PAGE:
Northern Uganda hosts one of the world’s biggest refugee populations, with approximately 2 million refugees residing in the region today. Because of the South Sudanese war the country is under extreme pressure, and the need for wheelchairs is at an all time high.
This May, Walkabout returned to Uganda to distribute 320 wheelchairs and 50 trikes together with our incredible partners, World Action Fund and Hope Health Action. These chairs came from our Wheelchair Assembly & Repair Centre in Kenya, where they were built by our local team. So far, our partners have distributed 155 wheelchairs and 31 tricycles, and we look forward to distributing the rest in the coming months!
The need in the region is still overwhelming, and we need your support to help those in dire need. Click below to help us continue changing lives in Uganda.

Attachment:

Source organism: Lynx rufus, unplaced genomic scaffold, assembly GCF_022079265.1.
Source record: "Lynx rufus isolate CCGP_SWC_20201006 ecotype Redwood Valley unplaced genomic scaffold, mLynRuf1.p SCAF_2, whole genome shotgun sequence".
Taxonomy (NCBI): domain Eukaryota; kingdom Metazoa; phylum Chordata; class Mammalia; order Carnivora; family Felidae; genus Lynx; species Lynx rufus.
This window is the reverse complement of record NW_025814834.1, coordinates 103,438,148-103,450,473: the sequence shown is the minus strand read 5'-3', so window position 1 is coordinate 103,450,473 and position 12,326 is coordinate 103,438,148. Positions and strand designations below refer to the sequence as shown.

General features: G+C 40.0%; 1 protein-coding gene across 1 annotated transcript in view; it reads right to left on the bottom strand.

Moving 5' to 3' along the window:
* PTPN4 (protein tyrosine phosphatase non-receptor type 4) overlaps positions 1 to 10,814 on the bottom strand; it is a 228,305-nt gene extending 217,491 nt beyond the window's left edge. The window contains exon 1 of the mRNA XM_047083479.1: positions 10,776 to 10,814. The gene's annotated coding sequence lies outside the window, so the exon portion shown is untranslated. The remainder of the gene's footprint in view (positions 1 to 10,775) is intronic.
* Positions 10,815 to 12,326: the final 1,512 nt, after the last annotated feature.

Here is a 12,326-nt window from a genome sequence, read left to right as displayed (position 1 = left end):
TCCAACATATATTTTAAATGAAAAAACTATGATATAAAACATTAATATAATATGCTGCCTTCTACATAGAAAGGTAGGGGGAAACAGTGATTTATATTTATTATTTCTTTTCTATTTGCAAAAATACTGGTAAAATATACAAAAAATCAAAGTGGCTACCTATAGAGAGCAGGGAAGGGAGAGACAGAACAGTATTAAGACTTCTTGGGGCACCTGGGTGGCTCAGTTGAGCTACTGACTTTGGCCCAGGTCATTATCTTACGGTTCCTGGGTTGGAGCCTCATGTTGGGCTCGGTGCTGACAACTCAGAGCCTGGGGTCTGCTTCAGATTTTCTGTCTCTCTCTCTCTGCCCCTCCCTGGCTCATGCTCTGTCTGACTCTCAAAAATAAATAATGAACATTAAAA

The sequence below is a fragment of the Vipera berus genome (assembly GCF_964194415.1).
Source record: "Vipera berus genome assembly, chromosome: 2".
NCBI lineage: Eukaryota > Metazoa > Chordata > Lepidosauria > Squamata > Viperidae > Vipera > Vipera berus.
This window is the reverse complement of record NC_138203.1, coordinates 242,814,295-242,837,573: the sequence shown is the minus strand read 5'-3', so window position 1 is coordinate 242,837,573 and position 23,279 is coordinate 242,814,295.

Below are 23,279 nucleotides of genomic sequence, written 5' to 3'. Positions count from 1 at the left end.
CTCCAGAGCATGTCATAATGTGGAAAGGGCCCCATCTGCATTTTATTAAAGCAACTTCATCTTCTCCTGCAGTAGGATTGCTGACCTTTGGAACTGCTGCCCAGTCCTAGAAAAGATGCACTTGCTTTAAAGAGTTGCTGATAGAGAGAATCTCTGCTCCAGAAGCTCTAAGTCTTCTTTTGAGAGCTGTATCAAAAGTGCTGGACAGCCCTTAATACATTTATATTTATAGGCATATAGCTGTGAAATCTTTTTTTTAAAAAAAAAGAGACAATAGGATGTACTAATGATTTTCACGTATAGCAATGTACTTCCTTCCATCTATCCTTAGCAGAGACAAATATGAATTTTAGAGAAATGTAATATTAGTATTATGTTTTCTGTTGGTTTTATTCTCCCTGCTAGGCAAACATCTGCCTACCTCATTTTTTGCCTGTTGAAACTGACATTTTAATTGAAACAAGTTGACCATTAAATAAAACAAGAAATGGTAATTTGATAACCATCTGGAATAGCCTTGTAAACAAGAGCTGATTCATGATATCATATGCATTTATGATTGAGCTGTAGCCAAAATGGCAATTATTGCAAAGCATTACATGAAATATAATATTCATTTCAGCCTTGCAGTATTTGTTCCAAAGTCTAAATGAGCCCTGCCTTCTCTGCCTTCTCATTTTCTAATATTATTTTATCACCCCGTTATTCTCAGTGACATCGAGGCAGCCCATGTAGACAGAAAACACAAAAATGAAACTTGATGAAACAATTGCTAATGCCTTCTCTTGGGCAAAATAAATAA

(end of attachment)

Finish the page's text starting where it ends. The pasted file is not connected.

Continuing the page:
My name is Julie Williams and I’m the mother of Walkabout’s advocate, Kirk Williams.
Kirk was injured in a mountain biking accident in 2009, breaking his C4-6 vertebrae and injuring his spinal cord. Receiving that phone call and the weeks that followed brought me to my knees. Our family had lived an active lifestyle of swimming, hiking, biking, and adventuring pre-accident. We all had an easy, uncomplicated fun-loving relationship with Kirk. I wasn’t sure if that would ever happen again.
I will be honest, my maternal instincts and gravitational pull to Kirk became my Achilles heel following his injury. It strained me to the breaking point. He needed his space to heal while I felt I needed to be right by his side through everything. After a “come to Jesus” talk with Kirk, I realized the best thing I could do for him was to leave him in Colorado and return home to Virginia. After all, I had to accept I could not make this better. It was out of my control. I was making it worse for both of us. A harsh reality for a mom to face. But face it, I did.